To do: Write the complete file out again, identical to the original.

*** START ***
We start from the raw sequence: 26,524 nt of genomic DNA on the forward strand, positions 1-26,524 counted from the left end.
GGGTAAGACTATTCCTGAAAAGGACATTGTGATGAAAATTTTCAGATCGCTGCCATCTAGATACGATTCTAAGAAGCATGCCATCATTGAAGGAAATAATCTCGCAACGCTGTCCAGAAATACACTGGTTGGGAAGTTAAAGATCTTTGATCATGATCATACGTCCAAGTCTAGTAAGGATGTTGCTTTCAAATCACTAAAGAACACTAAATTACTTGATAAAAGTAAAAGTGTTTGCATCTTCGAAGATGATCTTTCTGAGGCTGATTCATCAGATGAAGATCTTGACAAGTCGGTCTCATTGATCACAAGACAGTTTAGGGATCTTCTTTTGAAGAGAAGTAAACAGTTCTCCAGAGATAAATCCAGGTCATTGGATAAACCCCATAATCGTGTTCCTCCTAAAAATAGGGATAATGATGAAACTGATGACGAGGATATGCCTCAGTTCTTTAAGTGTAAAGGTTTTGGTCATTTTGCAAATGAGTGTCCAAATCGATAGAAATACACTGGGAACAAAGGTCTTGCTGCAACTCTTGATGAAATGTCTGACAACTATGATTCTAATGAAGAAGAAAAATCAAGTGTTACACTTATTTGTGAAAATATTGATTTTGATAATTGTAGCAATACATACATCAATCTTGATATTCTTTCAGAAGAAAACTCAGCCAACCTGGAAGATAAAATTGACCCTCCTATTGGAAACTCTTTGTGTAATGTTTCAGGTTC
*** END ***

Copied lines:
We start from the raw sequence: 26,524 nt of genomic DNA on the forward strand, positions 1-26,524 counted from the left end.
GGGTAAGACTATTCCTGAAAAGGACATTGTGATGAAAATTTTCAGATCGCTGCCATCTAGATACGATTCTAAGAAGCATGCCATCATTGAAGGAAATAATCTCGCAACGCTGTCCAGAAATACACTGGTTGGGAAGTTAAAGATCTTTGATCATGATCATACGTCCAAGTCTAGTAAGGATGTTGCTTTCAAATCACTAAAGAACACTAAATTACTTGATAAAAGTAAAAGTGTTTGCATCTTCGAAGATGATCTTTCTGAGGCTGATTCATCAGATGAAGATCTTGACAAGTCGGTCTCATTGATCACAAGACAGTTTAGGGATCTTCTTTTGAAGAGAAGTAAACAGTTCTCCAGAGATAAATCCAGGTCATTGGATAAACCCCATAATCGTGTTCCTCCTAAAAATAGGGATAATGATGAAACTGATGACGAGGATATGCCTCAGTTCTTTAAGTGTAAAGGTTTTGGTCATTTTGCAAATGAGTGTCCAAATCGATAGAAATACACTGGGAACAAAGGTCTTGCTGCAACTCTTGATGAAATGTCTGACAACTATGATTCTAATGAAGAAGAAAAATCAAGTGTTACACTTATTTGTGAAAATATTGATTTTGATAATTGTAGCAATACATACATCAATCTTGATATTCTTTCAGAAGAAAACTCAGCCAACCTGGAAGATAAAATTGACCCTCCTATTGGAAACTCTTTGTGTAATGTTTCAGGTTC